Read that again: I sent him an essay that was about to tell the world what I’d not even taken the time to tell him.


I know, you’re judging me. And I don’t blame you, I’d judge me, too. I did judge me. That was a tough pill to swallow. I was about to get up on my soapbox and talk all about this Mother Load while letting my husband read along with you - for the first time - that I felt this way. Which is why I’m an Uncurated Mama and not the spokesperson for how good wives communicate with their husbands, apparently.

And then we started talking. He told me how he felt about it, I told him how I felt about it, and he even took the additional step of saying that he wrote down my list to remind him of things he could be more involved with, day-to-day.

Dammit! He out-spoused me! I mean, I know this isn’t a competition, but have we met? Of course I want to win at spousing!

Anyway. Let’s get real, it can feel really isolating when you don’t let your partner in on the fact that you feel like you’re drowning in responsibility and need a life jacket. Because what so many of us do is a lot of invisible work and I think it’s the reason we moms can sometimes feel like we’re invisible, too. Except I failed to give Ian the chance to see me. To tell him how frustrating it can be to have years and years of conversations with people about what a hands-on dad my husband is and what a great, contributing partner he is, yet nobody’s ever had that conversation with him about me. And it’s embarrassing to acknowledge out loud because it’s not a competition, I know, but it’s the truth.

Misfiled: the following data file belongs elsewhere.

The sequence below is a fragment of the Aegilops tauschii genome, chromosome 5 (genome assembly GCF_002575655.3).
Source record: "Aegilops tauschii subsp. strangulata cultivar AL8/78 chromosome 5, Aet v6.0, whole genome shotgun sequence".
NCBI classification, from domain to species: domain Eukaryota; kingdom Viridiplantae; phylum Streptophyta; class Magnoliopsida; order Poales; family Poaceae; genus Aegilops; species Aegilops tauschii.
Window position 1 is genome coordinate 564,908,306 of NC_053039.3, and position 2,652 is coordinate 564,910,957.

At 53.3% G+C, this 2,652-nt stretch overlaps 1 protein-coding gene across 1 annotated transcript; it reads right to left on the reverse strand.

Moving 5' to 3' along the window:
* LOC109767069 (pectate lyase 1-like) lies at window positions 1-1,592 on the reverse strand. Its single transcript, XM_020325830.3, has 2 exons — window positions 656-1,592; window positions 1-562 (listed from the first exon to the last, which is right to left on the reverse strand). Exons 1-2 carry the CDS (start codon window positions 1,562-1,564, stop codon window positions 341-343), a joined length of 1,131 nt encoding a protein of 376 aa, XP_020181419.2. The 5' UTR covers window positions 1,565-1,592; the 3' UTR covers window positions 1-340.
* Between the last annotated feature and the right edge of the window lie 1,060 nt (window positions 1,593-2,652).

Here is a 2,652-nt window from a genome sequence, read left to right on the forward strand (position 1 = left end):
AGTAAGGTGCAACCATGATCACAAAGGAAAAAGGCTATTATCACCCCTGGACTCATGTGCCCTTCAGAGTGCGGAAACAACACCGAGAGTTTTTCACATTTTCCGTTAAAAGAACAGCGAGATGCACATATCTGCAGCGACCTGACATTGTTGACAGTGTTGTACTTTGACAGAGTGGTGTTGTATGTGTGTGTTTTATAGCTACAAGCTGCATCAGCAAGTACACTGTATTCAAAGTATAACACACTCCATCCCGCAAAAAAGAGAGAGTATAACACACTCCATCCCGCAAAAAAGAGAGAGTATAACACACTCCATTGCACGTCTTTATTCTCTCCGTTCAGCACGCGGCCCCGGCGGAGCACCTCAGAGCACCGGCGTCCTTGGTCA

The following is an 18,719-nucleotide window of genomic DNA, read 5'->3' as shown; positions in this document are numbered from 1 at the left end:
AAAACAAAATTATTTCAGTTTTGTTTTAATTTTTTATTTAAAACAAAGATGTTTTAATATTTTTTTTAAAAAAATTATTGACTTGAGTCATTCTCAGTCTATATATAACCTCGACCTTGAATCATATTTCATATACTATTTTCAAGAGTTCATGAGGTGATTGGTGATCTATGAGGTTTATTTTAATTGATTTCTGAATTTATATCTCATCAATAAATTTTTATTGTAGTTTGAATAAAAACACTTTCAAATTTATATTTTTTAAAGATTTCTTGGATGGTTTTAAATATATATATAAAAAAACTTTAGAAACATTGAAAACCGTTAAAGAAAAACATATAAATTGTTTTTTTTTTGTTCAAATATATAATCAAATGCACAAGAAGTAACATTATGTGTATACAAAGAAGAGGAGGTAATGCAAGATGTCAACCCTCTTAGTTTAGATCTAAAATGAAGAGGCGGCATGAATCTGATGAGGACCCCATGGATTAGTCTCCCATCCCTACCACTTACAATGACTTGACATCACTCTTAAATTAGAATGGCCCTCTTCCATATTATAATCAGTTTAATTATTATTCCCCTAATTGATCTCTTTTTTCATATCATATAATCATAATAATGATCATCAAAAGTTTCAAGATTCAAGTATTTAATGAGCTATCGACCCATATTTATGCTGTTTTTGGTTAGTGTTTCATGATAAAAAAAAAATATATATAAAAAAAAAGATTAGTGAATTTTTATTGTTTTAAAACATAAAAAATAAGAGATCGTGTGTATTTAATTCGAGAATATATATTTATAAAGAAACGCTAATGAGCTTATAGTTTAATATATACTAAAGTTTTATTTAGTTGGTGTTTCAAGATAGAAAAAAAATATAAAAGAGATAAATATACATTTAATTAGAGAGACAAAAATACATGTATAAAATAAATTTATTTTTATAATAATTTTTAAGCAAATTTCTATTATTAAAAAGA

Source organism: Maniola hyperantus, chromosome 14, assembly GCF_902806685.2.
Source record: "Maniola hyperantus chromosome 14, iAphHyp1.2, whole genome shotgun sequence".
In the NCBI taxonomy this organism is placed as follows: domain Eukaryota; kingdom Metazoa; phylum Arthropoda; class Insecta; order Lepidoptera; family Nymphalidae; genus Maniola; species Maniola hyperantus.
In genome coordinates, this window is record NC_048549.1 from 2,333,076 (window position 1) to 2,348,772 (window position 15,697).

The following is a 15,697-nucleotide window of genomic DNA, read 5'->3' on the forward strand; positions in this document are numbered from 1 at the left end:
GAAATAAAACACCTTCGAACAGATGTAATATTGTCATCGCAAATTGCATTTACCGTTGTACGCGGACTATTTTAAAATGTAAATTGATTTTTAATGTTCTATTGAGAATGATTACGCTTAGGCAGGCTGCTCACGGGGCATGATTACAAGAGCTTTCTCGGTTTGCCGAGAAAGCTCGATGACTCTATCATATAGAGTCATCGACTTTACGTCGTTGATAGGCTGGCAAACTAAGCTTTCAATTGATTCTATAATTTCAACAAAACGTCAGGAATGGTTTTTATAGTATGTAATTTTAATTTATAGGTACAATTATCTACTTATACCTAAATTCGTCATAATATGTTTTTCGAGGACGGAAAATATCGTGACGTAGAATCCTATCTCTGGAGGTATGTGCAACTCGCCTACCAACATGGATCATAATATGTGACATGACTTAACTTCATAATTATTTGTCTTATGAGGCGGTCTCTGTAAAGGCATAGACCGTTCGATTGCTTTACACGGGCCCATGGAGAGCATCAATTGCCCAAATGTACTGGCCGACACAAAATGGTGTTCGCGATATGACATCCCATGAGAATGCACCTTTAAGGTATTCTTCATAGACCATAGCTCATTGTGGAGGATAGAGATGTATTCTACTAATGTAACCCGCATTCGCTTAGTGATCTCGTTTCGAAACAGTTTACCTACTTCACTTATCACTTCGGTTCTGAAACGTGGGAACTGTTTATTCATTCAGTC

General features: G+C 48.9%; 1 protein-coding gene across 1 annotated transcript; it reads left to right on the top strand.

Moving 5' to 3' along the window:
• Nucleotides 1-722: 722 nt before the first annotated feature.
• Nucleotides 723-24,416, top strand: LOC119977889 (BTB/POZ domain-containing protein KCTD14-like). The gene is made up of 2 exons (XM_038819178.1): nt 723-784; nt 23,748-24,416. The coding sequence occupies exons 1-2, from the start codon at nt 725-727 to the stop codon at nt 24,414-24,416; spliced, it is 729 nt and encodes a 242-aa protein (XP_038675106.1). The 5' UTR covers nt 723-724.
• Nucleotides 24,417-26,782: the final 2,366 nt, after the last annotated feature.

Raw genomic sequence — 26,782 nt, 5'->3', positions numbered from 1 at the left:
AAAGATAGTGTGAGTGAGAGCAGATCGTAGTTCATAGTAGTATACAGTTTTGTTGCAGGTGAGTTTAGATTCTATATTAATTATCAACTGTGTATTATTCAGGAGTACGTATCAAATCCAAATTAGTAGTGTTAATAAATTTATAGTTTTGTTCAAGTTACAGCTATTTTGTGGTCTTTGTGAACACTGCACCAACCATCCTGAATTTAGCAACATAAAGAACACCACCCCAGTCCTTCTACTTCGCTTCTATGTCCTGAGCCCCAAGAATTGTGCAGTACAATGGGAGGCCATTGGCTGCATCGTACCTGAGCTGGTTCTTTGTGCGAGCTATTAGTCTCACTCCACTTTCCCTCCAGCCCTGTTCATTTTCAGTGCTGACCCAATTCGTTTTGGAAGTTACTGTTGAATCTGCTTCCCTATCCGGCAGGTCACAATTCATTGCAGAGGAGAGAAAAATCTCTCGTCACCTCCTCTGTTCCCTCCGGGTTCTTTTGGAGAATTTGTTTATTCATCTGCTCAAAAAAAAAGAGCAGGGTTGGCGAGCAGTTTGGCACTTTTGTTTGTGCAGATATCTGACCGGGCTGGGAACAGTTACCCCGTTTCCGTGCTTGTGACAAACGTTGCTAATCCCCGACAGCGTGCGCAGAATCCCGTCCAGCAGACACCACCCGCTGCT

Which I think is why it sometimes feels like too much to shoulder, because it’s rarely, if ever, spoken out loud or acknowledged. It feels expected and that can feel crappy. But then, if you’re anything like me, you hit a breaking point of not being able to manage one more freaking list and you maybe pour a glass of wine or go on a walk or hate-text with your best mom friend who gets it, and it passes.

But the Mother Load is real and I wanted to speak it out loud for us all, while also staying married. I see you, mama, all of the invisible-ness of your day and the uneventful yet exhilarating lameness of checking four things off of a list that never ends. I see it, I live it, too, and I love and hate it in tandem, on some days. You’re doing a good job, mama, and I see you.

Also, as it turns out, if you give your husband the chance, he might just see you, too! AND he might just out-spouse you. Which is the greatest gift he could give me, to be honest, because the other night he voluntarily went and got the vacuum and started cleaning the kitchen after one of our messier dinners, where everyone under four feet tall decided that throwing corn was good table manners. To which I looked at him in awe, smiled, and asked if he had any R-rated ulterior motives behind this impromptu cleaning.

“If that’s on the table, then just call me Mrs. Doubtfire!” said the smartest man in America.

The lesson here? Give him a chance to see you, mama. It just might lighten that load after all.